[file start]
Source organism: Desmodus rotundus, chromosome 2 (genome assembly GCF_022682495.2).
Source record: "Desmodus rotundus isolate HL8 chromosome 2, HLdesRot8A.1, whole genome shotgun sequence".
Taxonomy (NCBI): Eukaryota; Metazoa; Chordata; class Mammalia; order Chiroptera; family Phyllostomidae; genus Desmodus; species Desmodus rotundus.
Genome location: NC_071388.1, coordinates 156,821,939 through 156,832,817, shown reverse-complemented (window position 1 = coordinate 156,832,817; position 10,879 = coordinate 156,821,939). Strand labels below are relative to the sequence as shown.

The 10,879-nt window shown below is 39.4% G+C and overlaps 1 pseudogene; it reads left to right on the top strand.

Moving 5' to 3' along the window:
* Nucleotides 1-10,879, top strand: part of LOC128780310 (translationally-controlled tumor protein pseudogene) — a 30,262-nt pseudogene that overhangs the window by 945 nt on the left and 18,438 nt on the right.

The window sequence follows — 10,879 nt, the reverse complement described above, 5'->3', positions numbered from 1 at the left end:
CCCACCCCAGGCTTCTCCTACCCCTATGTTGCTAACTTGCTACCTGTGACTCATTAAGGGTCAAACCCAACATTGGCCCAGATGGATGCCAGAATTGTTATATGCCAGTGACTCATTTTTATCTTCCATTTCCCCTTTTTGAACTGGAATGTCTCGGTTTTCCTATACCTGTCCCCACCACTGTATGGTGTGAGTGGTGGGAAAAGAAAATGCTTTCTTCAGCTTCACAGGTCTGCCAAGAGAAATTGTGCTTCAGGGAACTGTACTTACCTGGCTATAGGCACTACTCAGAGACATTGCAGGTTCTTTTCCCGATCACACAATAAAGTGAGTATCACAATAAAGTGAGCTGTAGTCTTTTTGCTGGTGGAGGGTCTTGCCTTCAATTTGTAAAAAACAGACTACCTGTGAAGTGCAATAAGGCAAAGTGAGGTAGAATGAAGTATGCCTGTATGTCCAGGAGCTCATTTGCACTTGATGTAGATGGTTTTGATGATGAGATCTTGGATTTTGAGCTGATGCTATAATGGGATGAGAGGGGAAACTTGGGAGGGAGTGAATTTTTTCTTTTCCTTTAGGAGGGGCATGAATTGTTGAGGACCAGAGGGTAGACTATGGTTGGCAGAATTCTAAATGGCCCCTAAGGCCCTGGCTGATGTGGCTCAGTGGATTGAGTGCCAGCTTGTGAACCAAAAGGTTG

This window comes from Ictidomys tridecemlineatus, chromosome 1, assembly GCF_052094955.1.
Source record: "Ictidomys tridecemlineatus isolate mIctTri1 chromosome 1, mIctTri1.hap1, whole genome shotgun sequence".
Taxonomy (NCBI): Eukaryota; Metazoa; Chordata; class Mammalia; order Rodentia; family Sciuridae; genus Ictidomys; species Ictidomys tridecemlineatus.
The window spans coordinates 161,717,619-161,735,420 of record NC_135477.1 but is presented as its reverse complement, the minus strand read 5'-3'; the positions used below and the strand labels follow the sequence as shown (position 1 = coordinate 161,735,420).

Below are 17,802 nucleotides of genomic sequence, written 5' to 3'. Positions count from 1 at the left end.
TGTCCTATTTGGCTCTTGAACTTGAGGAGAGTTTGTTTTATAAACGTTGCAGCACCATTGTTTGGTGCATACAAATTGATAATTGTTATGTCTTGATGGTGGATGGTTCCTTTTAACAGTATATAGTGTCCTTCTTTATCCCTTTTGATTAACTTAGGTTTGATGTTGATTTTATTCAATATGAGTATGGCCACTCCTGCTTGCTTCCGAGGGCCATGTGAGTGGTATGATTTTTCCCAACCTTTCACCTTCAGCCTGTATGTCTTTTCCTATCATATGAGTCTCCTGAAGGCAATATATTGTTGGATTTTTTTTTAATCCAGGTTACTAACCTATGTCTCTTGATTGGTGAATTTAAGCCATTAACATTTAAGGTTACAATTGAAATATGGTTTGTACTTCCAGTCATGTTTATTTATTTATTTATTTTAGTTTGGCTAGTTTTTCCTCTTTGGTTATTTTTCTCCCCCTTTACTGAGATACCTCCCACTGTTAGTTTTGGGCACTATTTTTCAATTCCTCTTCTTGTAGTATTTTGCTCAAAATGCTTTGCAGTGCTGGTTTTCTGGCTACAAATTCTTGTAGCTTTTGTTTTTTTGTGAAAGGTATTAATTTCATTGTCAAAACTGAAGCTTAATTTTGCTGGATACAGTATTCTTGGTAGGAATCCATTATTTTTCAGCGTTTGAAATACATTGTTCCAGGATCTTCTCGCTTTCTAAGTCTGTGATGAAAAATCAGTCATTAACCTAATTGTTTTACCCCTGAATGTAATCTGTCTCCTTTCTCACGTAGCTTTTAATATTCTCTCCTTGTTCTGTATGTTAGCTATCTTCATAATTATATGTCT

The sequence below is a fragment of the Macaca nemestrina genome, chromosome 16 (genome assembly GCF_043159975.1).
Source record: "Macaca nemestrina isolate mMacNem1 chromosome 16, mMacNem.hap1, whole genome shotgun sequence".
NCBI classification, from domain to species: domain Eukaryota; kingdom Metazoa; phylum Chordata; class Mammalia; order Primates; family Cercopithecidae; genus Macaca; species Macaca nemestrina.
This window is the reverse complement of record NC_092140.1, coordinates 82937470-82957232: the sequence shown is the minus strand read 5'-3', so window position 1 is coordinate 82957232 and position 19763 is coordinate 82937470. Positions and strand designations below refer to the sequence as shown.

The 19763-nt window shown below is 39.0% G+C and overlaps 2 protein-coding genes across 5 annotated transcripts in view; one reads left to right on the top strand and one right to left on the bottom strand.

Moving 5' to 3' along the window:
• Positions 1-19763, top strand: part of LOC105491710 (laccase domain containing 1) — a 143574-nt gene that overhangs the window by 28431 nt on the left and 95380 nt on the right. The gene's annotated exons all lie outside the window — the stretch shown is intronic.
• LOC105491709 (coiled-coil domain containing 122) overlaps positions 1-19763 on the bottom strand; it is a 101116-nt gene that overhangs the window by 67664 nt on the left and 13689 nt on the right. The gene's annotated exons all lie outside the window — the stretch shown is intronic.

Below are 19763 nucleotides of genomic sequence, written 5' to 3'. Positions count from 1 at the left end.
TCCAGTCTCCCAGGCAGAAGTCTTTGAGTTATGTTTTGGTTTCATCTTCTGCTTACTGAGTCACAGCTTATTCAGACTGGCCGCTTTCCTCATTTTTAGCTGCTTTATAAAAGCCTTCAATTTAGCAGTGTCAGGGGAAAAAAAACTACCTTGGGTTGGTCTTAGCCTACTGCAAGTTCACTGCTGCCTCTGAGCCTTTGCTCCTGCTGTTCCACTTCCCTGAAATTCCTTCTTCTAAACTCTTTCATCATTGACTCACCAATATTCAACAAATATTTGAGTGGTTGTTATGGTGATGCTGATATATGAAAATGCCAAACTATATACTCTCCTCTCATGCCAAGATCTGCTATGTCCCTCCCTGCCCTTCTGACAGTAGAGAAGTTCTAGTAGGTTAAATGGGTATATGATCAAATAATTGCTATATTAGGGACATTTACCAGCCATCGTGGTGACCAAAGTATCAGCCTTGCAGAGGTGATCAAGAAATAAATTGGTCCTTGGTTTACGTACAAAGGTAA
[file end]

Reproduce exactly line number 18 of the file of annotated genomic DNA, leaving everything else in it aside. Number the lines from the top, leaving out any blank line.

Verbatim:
NCBI classification, from domain to species: domain Eukaryota; kingdom Metazoa; phylum Chordata; class Mammalia; order Primates; family Cercopithecidae; genus Macaca; species Macaca nemestrina.